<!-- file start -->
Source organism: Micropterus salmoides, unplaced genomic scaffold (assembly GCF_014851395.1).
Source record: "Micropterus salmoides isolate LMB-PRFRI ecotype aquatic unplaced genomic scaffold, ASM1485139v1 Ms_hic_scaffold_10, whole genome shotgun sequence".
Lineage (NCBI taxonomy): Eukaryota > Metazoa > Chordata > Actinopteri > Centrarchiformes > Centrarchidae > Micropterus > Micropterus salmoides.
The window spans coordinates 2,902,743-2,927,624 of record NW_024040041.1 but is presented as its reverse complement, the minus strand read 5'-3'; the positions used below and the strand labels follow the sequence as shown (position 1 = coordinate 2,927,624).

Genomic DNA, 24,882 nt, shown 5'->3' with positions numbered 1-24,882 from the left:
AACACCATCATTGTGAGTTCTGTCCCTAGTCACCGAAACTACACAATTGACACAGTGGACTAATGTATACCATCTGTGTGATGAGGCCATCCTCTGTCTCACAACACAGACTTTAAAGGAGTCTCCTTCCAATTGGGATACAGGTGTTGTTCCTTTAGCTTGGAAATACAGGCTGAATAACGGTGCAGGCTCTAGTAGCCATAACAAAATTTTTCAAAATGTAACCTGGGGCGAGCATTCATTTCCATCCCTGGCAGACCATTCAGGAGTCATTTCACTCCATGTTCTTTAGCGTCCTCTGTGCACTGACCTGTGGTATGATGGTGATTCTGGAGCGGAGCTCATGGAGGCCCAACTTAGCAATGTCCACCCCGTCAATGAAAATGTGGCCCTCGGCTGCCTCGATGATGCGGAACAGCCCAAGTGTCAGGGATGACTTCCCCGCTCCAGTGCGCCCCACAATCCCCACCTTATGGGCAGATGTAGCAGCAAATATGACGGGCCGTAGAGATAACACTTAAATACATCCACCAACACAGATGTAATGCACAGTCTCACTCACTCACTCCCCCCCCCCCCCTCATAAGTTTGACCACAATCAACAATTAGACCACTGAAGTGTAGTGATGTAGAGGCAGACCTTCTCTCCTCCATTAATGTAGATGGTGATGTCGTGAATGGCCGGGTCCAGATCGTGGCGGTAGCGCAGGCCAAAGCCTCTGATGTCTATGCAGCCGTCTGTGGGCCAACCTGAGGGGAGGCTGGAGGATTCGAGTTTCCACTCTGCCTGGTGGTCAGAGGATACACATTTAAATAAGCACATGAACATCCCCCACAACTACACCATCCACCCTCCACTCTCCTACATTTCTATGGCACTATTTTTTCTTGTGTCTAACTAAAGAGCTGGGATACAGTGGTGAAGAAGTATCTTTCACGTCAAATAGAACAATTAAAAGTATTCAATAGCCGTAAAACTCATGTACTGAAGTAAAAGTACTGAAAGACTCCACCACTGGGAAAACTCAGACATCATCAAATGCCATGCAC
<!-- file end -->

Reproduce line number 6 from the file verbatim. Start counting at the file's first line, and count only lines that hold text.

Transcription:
AACACCATCATTGTGAGTTCTGTCCCTAGTCACCGAAACTACACAATTGACACAGTGGACTAATGTATACCATCTGTGTGATGAGGCCATCCTCTGTCTCACAACACAGACTTTAAAGGAGTCTCCTTCCAATTGGGATACAGGTGTTGTTCCTTTAGCTTGGAAATACAGGCTGAATAACGGTGCAGGCTCTAGTAGCCATAACAAAATTTTTCAAAATGTAACCTGGGGCGAGCATTCATTTCCATCCCTGGCAGACCATTCAGGAGTCATTTCACTCCATGTTCTTTAGCGTCCTCTGTGCACTGACCTGTGGTATGATGGTGATTCTGGAGCGGAGCTCATGGAGGCCCAACTTAGCAATGTCCACCCCGTCAATGAAAATGTGGCCCTCGGCTGCCTCGATGATGCGGAACAGCCCAAGTGTCAGGGATGACTTCCCCGCTCCAGTGCGCCCCACAATCCCCACCTTATGGGCAGATGTAGCAGCAAATATGACGGGCCGTAGAGATAACACTTAAATACATCCACCAACACAGATGTAATGCACAGTCTCACTCACTCACTCCCCCCCCCCCCCTCATAAGTTTGACCACAATCAACAATTAGACCACTGAAGTGTAGTGATGTAGAGGCAGACCTTCTCTCCTCCATTAATGTAGATGGTGATGTCGTGAATGGCCGGGTCCAGATCGTGGCGGTAGCGCAGGCCAAAGCCTCTGATGTCTATGCAGCCGTCTGTGGGCCAACCTGAGGGGAGGCTGGAGGATTCGAGTTTCCACTCTGCCTGGTGGTCAGAGGATACACATTTAAATAAGCACATGAACATCCCCCACAACTACACCATCCACCCTCCACTCTCCTACATTTCTATGGCACTATTTTTTCTTGTGTCTAACTAAAGAGCTGGGATACAGTGGTGAAGAAGTATCTTTCACGTCAAATAGAACAATTAAAAGTATTCAATAGCCGTAAAACTCATGTACTGAAGTAAAAGTACTGAAAGACTCCACCACTGGGAAAACTCAGACATCATCAAATGCCATGCAC